A tasty look at the way French cuisine has historically influenced modern Mexican cooking, and simple techniques any American cook can manage with impressive results.
BLACKBERRY AND PECAN TAMALES
Tamales de Zarzamora y Nuez
Makes about 20 tamales
25 dried corn husks
1 cup vegetable shortening or good quality lard
Pinch of salt
1 tbsp cold water
1 tsp baking powder
1 lb instant corn masa mixfor tamales, or about 3 1/4 cups, such as Maseca
3 cups warm water
1 1/2 cup sugar
1/2 tsp cinnamon
1/2 cup pecans, roughly chopped
12 oz blackberries, rinsed
To make masa for tamales:
Place the vegetable shortening or lard with 1 tablespoon of cold water in a mixer and beat, until very light and spongy, about 1 minute. Add the baking powder and salt, and then take turns adding the instant corn masa mix and the water. Continue beating until the dough is homogeneous and fluffy.
Mix in the sugar and cinnamon and continue beating until everything is well mixed. You may also do it by hand.
You know the tamal masa is ready if:
1. When you lift a big spoon with masa, drop it into the dough it falls “de golpe” or heavy.
2. It has the consistency of a medium thick cake batter.
3. If you place 1/2 teaspoon of masa in a cup of cold water and it floats.
To prepare the steamer:
Place water in the pan of a steamer and bring it to a simmer. Line the steamer with one or two layers of corn husks. Use the dough to form about 20 corn husk wrapped tamales.
To make tamales:
Soak the dried corn husks in hot water for a couple of minutes, until they are pliable and drain. Lay out a corn husk with the tapered ends facing towards you. Spread 3 to 4 tablespoons of the masa into a 2 to 3 inch square, the layer should be about 1/4 inch, leaving a boarder of at least 1/2 inch on the sides. Place 1 to 2 blackberries in the middle of the masa filling and sprinkle about a teaspoon of the pecans on top.
Pick up the two long sides of the corn husk and bring them together, causing the masa to surround the berries and pecans and fold them to one side, rolling them in the same direction around the tamal. Fold up the empty section of the husk with the tapering end, from the bottom up. This will form a closed bottom and the top will be left open.
Prepare the tamales and then place them vertically in a container. When you have them all ready, place them as vertically as you can in the prepared steamer, with the open end on top. If there is space left in the steamer, tuck in more corn husks so the tamales will not dance around. Cover with more corn husks and steam, covered for 50 minutes to an hour over medium heat. You know the tamales are ready when the tamales come easily free from the husks.
Finished tamales will stay warm for about 1 to 2 hours in the steamer. They can be made ahead several days before and stored in the refrigerator, well wrapped. They can also be frozen for months. In either case, reheat in the steamer. For refrigerated tamales it will take about 15 minutes, and for frozen tamales about 45 minutes.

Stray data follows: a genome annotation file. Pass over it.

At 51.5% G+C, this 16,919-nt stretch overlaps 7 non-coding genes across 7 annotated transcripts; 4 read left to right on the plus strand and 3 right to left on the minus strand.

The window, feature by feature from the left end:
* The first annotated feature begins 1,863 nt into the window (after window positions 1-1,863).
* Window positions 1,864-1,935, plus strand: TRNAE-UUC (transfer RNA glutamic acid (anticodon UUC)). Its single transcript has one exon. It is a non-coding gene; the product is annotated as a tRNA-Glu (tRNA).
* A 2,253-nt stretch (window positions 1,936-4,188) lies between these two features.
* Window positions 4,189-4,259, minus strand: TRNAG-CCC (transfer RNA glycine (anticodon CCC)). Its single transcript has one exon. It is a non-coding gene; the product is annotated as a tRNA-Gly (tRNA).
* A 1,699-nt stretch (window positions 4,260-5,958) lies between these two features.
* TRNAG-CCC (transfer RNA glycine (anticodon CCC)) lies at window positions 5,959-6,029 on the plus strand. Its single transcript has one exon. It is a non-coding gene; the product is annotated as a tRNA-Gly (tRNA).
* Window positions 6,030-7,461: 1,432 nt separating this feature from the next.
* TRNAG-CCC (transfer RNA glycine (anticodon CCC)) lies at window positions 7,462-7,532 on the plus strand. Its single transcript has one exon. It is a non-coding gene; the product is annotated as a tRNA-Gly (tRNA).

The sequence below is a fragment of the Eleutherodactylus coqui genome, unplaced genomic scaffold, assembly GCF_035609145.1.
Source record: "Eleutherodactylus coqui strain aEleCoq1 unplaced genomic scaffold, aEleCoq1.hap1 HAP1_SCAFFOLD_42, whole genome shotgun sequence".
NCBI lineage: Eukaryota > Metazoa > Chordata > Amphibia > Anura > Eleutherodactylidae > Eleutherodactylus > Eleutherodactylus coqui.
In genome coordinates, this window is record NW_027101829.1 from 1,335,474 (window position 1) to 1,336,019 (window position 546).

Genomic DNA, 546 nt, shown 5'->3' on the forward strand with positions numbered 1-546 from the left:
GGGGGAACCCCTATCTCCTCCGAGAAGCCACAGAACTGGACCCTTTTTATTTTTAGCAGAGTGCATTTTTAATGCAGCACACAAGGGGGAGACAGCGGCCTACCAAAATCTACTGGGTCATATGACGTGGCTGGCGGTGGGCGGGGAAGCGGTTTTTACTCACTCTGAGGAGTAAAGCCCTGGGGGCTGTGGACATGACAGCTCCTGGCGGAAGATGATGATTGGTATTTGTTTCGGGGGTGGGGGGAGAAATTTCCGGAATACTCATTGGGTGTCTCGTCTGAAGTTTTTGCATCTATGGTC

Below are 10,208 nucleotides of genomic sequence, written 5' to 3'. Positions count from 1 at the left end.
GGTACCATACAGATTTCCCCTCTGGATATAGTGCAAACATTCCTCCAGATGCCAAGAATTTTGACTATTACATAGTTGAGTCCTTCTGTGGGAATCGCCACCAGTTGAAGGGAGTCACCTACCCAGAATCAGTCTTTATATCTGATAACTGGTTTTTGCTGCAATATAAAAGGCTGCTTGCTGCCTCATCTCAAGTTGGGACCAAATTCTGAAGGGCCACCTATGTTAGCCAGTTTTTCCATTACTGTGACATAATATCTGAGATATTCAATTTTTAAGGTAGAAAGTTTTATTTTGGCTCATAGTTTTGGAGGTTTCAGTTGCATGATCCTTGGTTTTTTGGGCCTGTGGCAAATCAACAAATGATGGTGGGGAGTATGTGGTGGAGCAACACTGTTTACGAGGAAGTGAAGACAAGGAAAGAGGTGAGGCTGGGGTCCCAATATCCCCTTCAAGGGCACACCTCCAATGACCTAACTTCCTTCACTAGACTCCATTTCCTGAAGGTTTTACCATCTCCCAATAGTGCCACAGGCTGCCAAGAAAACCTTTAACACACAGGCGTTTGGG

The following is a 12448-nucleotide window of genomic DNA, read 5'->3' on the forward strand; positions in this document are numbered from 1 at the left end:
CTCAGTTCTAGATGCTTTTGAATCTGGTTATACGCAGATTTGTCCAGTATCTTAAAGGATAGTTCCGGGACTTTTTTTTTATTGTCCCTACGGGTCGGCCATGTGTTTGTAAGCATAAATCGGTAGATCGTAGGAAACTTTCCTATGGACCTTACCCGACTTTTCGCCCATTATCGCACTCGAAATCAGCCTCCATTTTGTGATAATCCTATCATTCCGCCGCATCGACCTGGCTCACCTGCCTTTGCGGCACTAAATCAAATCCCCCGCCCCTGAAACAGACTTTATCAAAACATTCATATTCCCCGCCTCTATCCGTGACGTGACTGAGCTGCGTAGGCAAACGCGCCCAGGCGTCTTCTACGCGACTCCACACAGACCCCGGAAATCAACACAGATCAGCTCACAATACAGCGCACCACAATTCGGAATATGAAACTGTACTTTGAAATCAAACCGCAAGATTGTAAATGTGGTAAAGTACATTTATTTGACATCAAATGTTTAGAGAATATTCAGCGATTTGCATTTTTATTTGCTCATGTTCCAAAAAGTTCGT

It seems that when it comes to birthdays and cakes, most of us grown ups are like little kids too. So this year, I planned my husbands’ cake with a little help from my three young boys.
The night before, as I tucked them in bed, we talked about making an irresistible I-want-to-jump-into-that-cake kind of cake. It had to be something that could WOW him away and could also feel yummy and soft when they dipped his face in it (yep! that was their plan).
This talk led me, once again, to tell the boys stories about cakes from my childhood. Most of those cakes came from Sanborns’, a chain of stores that sells almost anything you can imagine: books, DVD’s, make-up, electronics, luggage, candies, the best ever chocolate covered raisins, marshmallows and toys. It also has great coffee-shop style restaurants with some of my favorite molletes and enchiladas. Not to forget its perfumeries and pharmacies. It is a serious knock out one-stop-shop. But most importantly, it was, and may still be, one of the most popular places to get a birthday cake.
One of the cakes that left me with a permanent impression went something like this: A couple layers of fluffy and moist vanilla cake, a foamy and soft meringue filling paired with old fashioned strawberry jam and pecans, the same soft meringue layered all over the top, some more pecans and whatever decorations you fancied.
That cake, by itself, made a party happen. It was a creation worthy of its own celebration.
Continue reading A Cake Worthy of its own Celebration
Growing up in Mexico City, my sisters and I used to prepare exotic meals, perfumes and potions for the inhabitants of our enchanted forest. That was our dog, the bluebird, snails, butterflies and ladybugs that happened to peek into our backyard and witness our extravagant mess. It also included any family friend who happened to stop by and become a willing victim. We sometimes offered cooking classes too.
My mother set us up in the backyard on a big blanket with random pots and pans, while she cooked laborious weekend meals. There was a fig tree, an apple tree, a peach tree, a couple of what we called Chinese orange trees and tons of azaleas and herbs that offered an immense array of witch-crafting material. But among our most prized ingredients were dried jamaica flowers, known here as hibiscus flowers, stored in a big jar in the kitchen.
Continue reading Jamaica flowers charm the kitchen